dNyt Hoping Religious Right Will Go Away - Road to the Middle Class - by Christopher Chantrill
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NYT Hoping Religious Right Will Go Away

by Christopher Chantrill
October 29, 2007 at 4:29 pm

IT’S as regular as clockwork: the article in The New York Times reporting that the religious right is about to go away.  This time it’s David D. Kirkpatrick’s turn.

The old warhorses of the Religious Right are dying off, and many church communities are tired of hearing about politics from the preacher’s lectern.  They are also tired and conflicted about the Iraq War.  And what about Rudy Giuliani?

[He] could hardly be less like their kind of guy: twice divorced, thrice married, estranged from his children and church and a supporter of legalized abortion and gay rights.

That is, unless he turns out to be their kind of guy.  Then comes the inevitable paragraph:

Democrats, meanwhile, sense an opportunity. Now the campaigns of all three Democratic front-runners are actively courting evangelical voters. At a White House event to mark the National Day of Prayer that I attended in the spring, Senator Clinton even walked over to shake hands with Dobson. Visibly surprised, he told her she was in his prayers.

All three Democratic candidates are speaking very personally, in evangelical language, about their own faith. What does Clinton pray about? “It depends upon the time of day,” she said. Edwards says he cannot name his greatest sin: “I sin every single day.” Obama talks about his introduction to “someone named Jesus Christ” and about being “an instrument of God.”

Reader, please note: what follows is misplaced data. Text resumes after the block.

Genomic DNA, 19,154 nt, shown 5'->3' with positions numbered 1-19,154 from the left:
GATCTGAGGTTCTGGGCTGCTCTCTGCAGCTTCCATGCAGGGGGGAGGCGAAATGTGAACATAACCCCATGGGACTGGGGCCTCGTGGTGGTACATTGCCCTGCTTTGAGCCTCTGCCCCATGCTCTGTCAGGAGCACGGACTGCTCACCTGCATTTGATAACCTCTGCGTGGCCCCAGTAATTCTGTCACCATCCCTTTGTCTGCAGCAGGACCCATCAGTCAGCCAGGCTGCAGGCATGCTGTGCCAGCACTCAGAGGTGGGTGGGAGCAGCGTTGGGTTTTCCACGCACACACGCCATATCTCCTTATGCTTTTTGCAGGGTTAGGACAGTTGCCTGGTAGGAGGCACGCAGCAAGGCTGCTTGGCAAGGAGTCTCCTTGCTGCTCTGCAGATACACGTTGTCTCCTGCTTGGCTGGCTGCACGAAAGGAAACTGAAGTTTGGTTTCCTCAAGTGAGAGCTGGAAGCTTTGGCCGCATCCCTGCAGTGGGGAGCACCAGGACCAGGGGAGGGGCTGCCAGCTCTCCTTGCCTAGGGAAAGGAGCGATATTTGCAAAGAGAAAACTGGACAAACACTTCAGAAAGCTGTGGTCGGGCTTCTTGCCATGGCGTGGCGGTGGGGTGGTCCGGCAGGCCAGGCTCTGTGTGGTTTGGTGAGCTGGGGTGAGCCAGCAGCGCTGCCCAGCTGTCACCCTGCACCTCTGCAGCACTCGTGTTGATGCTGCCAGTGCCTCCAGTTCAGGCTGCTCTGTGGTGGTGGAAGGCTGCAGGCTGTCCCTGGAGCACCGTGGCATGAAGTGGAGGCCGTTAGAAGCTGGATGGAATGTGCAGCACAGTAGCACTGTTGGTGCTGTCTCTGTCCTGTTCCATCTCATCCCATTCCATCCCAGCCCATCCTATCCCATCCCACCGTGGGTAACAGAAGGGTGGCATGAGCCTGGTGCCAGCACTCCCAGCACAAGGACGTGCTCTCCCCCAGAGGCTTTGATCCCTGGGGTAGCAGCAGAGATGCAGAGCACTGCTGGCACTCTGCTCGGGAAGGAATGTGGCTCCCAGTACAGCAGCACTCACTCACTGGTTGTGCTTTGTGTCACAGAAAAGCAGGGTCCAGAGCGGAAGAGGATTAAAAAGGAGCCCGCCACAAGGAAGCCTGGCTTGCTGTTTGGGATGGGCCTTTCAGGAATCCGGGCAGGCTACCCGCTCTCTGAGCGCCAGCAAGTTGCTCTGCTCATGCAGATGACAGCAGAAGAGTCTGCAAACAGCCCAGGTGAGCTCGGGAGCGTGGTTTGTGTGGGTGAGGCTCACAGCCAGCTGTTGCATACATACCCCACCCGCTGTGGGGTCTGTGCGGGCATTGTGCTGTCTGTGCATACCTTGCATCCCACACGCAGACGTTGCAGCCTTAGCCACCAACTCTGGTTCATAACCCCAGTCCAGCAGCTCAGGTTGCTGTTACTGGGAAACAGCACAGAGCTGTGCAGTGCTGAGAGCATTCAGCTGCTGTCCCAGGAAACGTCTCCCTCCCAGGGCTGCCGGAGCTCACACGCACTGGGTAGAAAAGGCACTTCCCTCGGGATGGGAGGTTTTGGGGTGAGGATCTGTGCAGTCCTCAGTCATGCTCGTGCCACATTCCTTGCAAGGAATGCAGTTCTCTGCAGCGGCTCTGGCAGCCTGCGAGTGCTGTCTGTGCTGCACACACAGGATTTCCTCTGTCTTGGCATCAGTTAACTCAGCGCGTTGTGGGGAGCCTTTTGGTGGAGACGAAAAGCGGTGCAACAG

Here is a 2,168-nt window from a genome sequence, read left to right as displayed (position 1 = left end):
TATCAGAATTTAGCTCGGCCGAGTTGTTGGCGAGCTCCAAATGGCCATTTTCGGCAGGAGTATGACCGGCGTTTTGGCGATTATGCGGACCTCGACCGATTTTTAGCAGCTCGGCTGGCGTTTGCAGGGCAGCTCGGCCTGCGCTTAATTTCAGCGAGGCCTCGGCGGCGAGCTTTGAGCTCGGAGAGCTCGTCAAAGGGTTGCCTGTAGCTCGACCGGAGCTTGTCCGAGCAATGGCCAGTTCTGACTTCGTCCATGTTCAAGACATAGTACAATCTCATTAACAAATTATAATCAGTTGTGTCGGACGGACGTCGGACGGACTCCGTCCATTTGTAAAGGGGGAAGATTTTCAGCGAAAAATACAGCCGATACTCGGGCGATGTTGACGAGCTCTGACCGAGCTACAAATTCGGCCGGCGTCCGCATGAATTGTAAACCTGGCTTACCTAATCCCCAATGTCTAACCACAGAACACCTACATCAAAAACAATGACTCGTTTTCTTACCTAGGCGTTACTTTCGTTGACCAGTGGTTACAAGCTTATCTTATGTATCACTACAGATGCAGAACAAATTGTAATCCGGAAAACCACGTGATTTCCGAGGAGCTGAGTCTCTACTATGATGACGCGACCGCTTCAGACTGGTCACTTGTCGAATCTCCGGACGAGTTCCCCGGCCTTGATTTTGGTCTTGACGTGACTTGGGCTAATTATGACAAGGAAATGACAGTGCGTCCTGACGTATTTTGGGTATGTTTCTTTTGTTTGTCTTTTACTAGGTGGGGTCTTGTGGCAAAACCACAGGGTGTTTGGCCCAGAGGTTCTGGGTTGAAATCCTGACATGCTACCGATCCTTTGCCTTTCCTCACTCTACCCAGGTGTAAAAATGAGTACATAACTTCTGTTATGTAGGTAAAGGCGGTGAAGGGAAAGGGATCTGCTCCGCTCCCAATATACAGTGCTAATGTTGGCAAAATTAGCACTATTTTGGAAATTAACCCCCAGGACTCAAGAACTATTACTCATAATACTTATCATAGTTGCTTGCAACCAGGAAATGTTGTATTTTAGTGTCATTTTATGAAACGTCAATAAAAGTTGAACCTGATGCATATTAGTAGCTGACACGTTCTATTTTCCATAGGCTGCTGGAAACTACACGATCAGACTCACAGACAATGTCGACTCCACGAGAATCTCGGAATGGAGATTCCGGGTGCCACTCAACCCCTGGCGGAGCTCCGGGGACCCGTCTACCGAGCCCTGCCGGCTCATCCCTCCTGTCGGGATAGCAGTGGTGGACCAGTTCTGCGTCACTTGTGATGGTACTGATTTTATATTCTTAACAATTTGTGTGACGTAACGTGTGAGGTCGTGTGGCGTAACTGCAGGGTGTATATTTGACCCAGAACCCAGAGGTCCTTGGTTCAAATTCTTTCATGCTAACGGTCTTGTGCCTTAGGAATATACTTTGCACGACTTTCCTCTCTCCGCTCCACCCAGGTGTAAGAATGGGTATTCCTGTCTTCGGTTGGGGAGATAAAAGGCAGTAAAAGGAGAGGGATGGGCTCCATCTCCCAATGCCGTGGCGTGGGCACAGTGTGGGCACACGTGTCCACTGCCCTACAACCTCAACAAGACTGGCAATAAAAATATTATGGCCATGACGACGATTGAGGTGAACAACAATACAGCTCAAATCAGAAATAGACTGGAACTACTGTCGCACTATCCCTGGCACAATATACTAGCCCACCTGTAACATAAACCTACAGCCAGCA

The trouble with this sort of wishful thinking is that it rather ignores the elephant in the room.  It is one thing for Democratic presidential candidates to make nicey nicey with the voters about their religious beliefs.  But it doesn’t change the fact that the Democratic Party is a party of the secular, the single, and the childless.

Real Democrats expect their leaders to advance the banner of Peace and Justice, meaning more and bigger government programs for slacker liberals and more and more stringent hate-crime laws to protect the GLTB community from the tsunami of gay-bashing that we all know is poised to engulf America.

Evangelical Christians just aren’t into all that stuff.  Whatever The New York Times may say.

Evangelicals are mostly nice decent married people with children who believe in being decent and neighborly and in live-and-let-live.

Most us us could learn something from them.

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Christopher Chantrill blogs at www.roadtothemiddleclass.com.  His Road to the Middle Class is forthcoming.


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Ludwig von Mises, Human Action


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China and Christianity

At first, we thought [the power of the West] was because you had more powerful guns than we had. Then we thought it was because you had the best political system. Next we focused on your economic system. But in the past twenty years, we have realized that the heart of your culture is your religion: Christianity.
David Aikman, Jesus in Beijing


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Annie Dillard, Holy the Firm


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©2007 Christopher Chantrill